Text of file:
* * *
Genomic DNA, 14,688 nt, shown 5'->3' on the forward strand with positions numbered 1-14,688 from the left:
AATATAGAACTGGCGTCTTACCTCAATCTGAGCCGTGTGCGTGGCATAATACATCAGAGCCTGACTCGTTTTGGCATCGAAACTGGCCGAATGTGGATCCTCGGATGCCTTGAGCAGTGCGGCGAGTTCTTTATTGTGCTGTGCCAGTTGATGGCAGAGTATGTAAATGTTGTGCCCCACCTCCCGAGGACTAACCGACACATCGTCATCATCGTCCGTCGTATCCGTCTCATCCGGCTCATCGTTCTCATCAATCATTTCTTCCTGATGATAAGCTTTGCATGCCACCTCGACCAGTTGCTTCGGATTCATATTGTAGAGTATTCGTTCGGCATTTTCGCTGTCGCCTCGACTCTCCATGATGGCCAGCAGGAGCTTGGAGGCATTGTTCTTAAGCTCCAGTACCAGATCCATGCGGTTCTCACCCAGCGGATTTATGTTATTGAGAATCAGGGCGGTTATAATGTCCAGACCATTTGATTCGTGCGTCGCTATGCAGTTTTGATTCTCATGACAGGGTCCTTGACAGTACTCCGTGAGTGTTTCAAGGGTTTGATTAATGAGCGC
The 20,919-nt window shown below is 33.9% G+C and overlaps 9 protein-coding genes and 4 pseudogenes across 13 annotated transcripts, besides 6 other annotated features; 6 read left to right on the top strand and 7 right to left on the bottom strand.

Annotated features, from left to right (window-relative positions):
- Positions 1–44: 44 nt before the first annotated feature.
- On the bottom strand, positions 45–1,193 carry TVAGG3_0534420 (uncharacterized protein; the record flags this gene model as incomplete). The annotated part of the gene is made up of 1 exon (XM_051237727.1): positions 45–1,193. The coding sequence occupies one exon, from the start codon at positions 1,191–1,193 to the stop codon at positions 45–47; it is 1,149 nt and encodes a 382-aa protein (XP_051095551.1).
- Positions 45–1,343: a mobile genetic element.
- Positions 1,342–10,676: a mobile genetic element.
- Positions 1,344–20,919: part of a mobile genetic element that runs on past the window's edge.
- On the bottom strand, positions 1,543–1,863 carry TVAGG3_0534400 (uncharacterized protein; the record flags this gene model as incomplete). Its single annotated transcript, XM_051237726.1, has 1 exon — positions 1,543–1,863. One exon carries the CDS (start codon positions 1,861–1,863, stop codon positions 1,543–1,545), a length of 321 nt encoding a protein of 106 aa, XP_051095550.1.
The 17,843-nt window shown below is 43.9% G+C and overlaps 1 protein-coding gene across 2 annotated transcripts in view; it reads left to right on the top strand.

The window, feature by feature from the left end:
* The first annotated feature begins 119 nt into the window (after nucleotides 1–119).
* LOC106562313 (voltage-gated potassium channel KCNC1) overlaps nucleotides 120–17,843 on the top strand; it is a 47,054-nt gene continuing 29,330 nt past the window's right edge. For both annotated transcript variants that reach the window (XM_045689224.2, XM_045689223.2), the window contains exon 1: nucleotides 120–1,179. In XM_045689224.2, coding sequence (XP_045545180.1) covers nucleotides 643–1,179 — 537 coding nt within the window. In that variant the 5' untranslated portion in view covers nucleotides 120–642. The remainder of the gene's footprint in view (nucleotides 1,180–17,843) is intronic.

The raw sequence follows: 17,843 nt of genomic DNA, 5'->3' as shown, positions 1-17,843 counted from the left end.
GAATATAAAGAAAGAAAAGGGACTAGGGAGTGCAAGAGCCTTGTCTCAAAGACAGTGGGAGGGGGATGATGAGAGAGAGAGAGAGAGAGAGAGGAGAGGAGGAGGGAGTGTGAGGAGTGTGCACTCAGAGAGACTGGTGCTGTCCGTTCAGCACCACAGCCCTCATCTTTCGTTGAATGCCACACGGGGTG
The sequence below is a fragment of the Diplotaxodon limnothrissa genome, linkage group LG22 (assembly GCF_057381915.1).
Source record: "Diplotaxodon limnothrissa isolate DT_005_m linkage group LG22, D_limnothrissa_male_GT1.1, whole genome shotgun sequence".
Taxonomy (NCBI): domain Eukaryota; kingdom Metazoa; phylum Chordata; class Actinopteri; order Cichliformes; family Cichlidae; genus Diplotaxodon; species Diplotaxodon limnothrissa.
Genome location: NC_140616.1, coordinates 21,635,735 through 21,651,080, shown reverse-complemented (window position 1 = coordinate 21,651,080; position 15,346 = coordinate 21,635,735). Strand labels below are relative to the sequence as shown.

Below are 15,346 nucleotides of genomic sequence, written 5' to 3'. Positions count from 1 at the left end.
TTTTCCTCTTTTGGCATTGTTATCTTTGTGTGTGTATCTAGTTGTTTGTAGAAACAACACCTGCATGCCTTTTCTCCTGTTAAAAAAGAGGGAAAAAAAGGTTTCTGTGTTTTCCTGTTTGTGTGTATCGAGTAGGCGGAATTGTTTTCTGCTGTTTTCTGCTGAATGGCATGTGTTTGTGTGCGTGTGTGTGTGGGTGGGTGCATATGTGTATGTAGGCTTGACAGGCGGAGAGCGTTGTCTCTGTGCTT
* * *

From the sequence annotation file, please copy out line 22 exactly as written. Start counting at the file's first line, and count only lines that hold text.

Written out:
TTTTCCTCTTTTGGCATTGTTATCTTTGTGTGTGTATCTAGTTGTTTGTAGAAACAACACCTGCATGCCTTTTCTCCTGTTAAAAAAGAGGGAAAAAAAGGTTTCTGTGTTTTCCTGTTTGTGTGTATCGAGTAGGCGGAATTGTTTTCTGCTGTTTTCTGCTGAATGGCATGTGTTTGTGTGCGTGTGTGTGTGGGTGGGTGCATATGTGTATGTAGGCTTGACAGGCGGAGAGCGTTGTCTCTGTGCTT